Television is constantly being criticised as being bad for children. One of the first arguments to come up is the effect that violent TV has on children. It is a valid argument as most of the time TV violence begs for imitation because violence is demonstrated and promoted as a fun and effective way to get what you want. Many violent acts are perpetrated by the "good guys," whom children have been taught to emulate. Adding to the lure of imitation is TV's freedom from restraint. Children are taught by their parents that it's not right to hit, but television says it's OK to bite, hit, or kick if you're the good guy. And even the "bad guys" on TV are rarely held responsible or punished for their actions.
The images children absorb also can leave them traumatized and vulnerable. According to research, children ages 2 to 7 are particularly frightened by fantastic, scary-looking things like grotesque monsters.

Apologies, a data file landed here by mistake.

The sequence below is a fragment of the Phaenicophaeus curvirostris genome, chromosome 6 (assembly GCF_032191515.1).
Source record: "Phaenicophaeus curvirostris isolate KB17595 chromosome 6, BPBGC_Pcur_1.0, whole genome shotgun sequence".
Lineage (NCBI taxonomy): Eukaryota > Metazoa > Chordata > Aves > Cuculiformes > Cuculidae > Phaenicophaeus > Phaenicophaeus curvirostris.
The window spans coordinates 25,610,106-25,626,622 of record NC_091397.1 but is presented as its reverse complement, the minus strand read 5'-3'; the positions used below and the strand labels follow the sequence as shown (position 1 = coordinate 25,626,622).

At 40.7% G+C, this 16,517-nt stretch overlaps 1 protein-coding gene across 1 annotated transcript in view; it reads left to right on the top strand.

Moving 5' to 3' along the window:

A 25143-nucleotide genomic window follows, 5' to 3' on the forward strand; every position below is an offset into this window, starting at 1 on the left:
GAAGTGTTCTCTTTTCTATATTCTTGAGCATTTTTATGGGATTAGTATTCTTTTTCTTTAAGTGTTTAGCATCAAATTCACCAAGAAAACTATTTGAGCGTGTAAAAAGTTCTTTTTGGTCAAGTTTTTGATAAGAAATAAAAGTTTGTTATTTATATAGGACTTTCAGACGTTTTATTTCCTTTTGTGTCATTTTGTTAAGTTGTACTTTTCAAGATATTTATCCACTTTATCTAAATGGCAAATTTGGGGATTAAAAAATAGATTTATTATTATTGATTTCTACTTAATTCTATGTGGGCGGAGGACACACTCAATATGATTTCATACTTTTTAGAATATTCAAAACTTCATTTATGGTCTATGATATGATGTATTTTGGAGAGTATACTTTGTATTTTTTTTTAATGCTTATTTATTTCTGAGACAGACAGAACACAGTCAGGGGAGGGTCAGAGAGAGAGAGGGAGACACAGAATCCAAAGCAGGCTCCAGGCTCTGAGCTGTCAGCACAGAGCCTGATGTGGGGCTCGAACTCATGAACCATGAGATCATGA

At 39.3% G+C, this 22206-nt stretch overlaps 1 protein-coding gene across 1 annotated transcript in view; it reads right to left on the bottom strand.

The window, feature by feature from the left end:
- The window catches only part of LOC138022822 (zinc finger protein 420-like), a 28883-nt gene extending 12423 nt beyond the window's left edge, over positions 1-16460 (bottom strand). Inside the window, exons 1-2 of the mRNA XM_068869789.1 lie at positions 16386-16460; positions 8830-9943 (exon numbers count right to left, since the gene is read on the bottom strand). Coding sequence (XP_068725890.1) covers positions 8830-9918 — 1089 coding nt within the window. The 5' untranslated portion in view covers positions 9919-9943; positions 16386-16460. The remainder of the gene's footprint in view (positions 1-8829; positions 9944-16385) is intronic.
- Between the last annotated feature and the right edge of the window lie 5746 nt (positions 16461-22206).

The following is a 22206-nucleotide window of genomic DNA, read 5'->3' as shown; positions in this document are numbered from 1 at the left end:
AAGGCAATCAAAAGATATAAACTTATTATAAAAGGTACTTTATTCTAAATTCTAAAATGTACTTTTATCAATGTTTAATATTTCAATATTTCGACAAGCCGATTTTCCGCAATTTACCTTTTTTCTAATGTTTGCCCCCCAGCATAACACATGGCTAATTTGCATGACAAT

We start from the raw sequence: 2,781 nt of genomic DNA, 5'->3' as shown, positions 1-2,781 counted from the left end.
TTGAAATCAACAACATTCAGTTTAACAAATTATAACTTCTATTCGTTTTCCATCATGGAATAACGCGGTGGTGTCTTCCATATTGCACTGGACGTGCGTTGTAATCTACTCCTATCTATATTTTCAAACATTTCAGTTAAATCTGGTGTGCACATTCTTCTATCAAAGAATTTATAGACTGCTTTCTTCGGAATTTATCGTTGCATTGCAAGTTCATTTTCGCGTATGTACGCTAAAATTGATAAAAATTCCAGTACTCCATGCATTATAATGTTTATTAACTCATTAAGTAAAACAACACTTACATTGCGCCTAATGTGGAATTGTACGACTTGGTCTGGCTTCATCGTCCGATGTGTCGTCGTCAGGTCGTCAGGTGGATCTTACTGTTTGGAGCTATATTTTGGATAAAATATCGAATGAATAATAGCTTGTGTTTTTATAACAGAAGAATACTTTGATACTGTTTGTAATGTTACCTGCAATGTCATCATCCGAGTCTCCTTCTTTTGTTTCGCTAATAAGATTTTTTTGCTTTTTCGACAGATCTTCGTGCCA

Simply telling children that those images aren't real won't console them because they can't yet distinguish between fantasy and reality.
Another problem with television is that it turns our children into potatoes. According to the American Academy of Paediatrics (AAP), there is a link between excessive TV watching and obesity - a significant health problem today. Children are inactive and tend to snack while watching TV, and they are bombarded with advertising messages that encourage them to eat unhealthy foods, such as potato chips and cookies, that often become preferred snack foods.
There are, of course, several other arguments against television - that it reinforces gender roles as well as racial stereotypes and so forth. A lot of the time, however, the positive effects that television has on children are overlooked. In this essay I shall flipping the proverbial coin and...